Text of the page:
Yesterday, 18 Sep 2014, Nvidia released its two new flagship cards from the Maxwell line of GPUs: the GTX 980 and the GTX 970, for an MSRP of respectively $549 and $329.
The 980 sports a grand total of 2048 CUDA cores running at 1126 MHz base clock which are able to reach 1216 MHz while in boost, and 4 GB of VRAM driven at a frequency of 1750 MHz by a 256-bit-wide GDDR5 bus. The memory interface thus allows the card a sample rate of 7 GT/s (you read that right) and, for the price, a surprisingly mediocre theoretical memory bandwidth of 224 GB/s, almost 100GB/s slower than the older Radeon R9 290X.
The 970 has 1664 CUDA cores clocked at 1050 MHz base / 1178 MHz boost, and retains the same memory amount and interface as its pricier sibling.
The most notable software characteristics common to the two are the new Dynamic Super Resolution Anti-aliasing method (Super sampling with a 13-tap Gaussian filter for resizing,) which can be used with any game in your library simply by activating it in the GeForce Experience panel, and Multi-Frame sampled Anti-Aliasing (MFAA).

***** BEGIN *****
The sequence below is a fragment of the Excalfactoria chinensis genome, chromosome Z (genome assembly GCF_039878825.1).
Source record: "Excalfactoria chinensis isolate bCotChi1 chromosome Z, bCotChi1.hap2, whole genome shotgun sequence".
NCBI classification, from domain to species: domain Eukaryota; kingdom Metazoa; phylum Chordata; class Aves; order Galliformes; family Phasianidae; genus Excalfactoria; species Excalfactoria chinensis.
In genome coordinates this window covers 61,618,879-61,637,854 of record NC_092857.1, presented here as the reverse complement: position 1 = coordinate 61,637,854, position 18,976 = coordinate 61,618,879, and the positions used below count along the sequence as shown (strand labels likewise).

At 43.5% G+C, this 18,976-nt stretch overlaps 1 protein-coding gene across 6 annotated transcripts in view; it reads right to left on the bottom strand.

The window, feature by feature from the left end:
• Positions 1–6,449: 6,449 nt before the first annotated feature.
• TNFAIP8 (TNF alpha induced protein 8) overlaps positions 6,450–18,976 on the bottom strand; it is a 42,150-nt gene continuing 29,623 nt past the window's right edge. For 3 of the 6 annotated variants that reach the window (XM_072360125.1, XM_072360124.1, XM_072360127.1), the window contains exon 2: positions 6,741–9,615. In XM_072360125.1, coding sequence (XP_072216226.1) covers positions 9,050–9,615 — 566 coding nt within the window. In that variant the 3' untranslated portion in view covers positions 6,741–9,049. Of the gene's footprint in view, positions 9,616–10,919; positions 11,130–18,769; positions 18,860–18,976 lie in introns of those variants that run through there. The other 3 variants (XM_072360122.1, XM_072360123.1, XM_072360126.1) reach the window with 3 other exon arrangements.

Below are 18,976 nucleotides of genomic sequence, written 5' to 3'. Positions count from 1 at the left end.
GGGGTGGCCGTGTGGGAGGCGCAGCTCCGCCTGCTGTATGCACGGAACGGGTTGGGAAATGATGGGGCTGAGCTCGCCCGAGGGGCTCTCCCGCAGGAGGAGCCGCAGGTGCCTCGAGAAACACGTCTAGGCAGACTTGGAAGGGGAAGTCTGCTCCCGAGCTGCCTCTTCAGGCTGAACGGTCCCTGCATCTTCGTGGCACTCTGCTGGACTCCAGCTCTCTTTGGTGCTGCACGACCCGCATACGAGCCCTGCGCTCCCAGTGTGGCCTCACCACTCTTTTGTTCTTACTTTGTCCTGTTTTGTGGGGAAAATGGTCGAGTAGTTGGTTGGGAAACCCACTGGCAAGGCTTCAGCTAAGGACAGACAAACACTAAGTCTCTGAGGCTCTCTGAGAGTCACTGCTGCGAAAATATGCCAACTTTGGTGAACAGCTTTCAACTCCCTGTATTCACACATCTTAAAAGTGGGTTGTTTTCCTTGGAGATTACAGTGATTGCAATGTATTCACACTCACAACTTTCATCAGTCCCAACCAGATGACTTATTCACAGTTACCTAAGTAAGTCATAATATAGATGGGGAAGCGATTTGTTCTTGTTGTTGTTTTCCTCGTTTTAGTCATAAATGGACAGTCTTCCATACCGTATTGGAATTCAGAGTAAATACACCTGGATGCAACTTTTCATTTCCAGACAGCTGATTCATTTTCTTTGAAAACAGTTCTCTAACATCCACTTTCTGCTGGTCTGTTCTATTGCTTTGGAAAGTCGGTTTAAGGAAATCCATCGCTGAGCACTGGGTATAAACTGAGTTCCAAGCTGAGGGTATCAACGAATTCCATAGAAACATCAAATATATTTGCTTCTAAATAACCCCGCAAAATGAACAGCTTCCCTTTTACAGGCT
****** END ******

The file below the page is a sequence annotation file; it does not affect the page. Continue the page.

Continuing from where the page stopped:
Bad news for HDMI aficionados: there is no HDMI 2.0 support on either of the two cards, so you will still need a DisplayPort monitor to do 4k at 60 fps See update below.
But the real kickers are the TDPs of these two new specimens: a measly 165W for the 980 and only 145W for the 970, which allow both of them to feed off of 2x 6-pin power connectors and possibly make them the two most power-efficient cards yet in this price range.
As for physical dimensions, they both measure 4.376″ x 10.5″ (11,16 cm x 26,67 cm) HxL, with a dual-slot cooler.
The GPU’s codename, GM204, indicates that we could witness in the future a situation similar to what happened with the GTX 680, where the flagship chip wasn’t fully enabled and the unrestricted version of it would later be released as the GTX 780. Time will tell.
UPDATE: Nvidia’s spec sheets for the cards have been modified, showing that they indeed support HDMI 2.0.